While many publications focus on the aesthetics and symbolism of African art, few explore the historical dynamics and exchanges that have informed the way people in Africa have created, preserved, collected, and sold their artworks to local and foreign patrons. The book addresses key issues of market trends, the transformation in taste and aesthetics in relation to changing historical conditions, and the role of artisans, traders, and collectors in mediating knowledge and value in the international art market.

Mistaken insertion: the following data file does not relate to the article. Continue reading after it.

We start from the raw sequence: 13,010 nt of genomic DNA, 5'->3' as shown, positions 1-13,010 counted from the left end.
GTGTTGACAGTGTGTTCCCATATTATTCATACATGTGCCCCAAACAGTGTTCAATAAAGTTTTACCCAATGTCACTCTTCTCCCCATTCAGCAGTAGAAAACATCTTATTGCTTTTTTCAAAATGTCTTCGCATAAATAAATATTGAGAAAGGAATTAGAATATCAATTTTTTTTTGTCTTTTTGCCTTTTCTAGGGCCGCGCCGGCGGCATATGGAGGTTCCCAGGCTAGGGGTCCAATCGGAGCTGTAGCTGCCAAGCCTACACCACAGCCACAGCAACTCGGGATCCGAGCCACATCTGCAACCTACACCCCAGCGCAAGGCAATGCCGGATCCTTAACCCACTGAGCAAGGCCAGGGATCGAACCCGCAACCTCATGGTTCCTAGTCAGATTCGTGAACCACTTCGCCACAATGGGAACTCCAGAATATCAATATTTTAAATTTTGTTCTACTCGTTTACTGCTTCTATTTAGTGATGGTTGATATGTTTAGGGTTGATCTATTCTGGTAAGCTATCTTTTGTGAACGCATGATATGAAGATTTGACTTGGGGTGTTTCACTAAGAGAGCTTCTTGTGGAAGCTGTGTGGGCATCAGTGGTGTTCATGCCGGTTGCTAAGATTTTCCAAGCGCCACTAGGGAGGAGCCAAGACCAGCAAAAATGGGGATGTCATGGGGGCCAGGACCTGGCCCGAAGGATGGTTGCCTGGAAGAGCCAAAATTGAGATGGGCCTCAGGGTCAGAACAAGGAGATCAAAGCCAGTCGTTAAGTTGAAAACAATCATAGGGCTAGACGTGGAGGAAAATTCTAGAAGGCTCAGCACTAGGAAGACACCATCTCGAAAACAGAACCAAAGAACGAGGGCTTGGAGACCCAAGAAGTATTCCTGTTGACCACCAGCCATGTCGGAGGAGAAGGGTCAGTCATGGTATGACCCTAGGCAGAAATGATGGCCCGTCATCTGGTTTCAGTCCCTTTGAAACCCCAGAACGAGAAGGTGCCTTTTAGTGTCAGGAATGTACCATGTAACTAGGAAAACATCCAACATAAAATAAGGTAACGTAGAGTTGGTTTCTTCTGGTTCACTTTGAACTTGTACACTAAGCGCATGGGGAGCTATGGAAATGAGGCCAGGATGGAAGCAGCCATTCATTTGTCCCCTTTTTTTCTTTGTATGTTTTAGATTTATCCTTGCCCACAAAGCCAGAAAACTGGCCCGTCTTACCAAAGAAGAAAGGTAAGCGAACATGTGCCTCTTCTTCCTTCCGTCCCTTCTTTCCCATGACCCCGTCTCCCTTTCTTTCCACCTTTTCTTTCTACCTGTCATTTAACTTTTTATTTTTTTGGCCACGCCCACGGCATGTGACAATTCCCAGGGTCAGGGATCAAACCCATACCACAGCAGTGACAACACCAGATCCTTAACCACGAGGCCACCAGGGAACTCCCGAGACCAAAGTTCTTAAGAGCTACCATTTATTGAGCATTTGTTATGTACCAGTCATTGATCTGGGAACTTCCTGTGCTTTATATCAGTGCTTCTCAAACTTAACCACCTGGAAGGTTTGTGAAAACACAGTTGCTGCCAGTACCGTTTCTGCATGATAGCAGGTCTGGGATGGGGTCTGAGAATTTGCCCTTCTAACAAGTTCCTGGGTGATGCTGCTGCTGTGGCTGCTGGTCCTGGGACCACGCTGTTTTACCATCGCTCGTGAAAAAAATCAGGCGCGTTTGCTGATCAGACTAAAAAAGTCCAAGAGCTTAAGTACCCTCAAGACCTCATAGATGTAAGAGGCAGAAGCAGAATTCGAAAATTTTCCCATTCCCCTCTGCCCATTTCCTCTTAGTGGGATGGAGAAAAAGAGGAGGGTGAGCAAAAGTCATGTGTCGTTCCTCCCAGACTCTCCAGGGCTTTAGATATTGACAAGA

Africa in the Market, which is richly illustrated, introduces to the public the artwork in the Amrad African Art collection at the Royal Ontario Museum. The collection contains a wide range of mostly 20th century pieces that illustrate the creative achievements and cultural meanings of art objects produced and/or collected at a time of great international expansion of the market for African art. The objects are framed and interpreted within academic essays that highlight the significant role that African makers and dealers have played in shaping Western understanding of African art. The essays are based on the long-term fieldwork of a number of anthropologists and art historians who have contributed original and innovative research to the discussion. The book explores the significance of 20th-century artistic production as a material component of local traditions and, at the same time, as artifacts circulating in a global market where local specificities are often lost.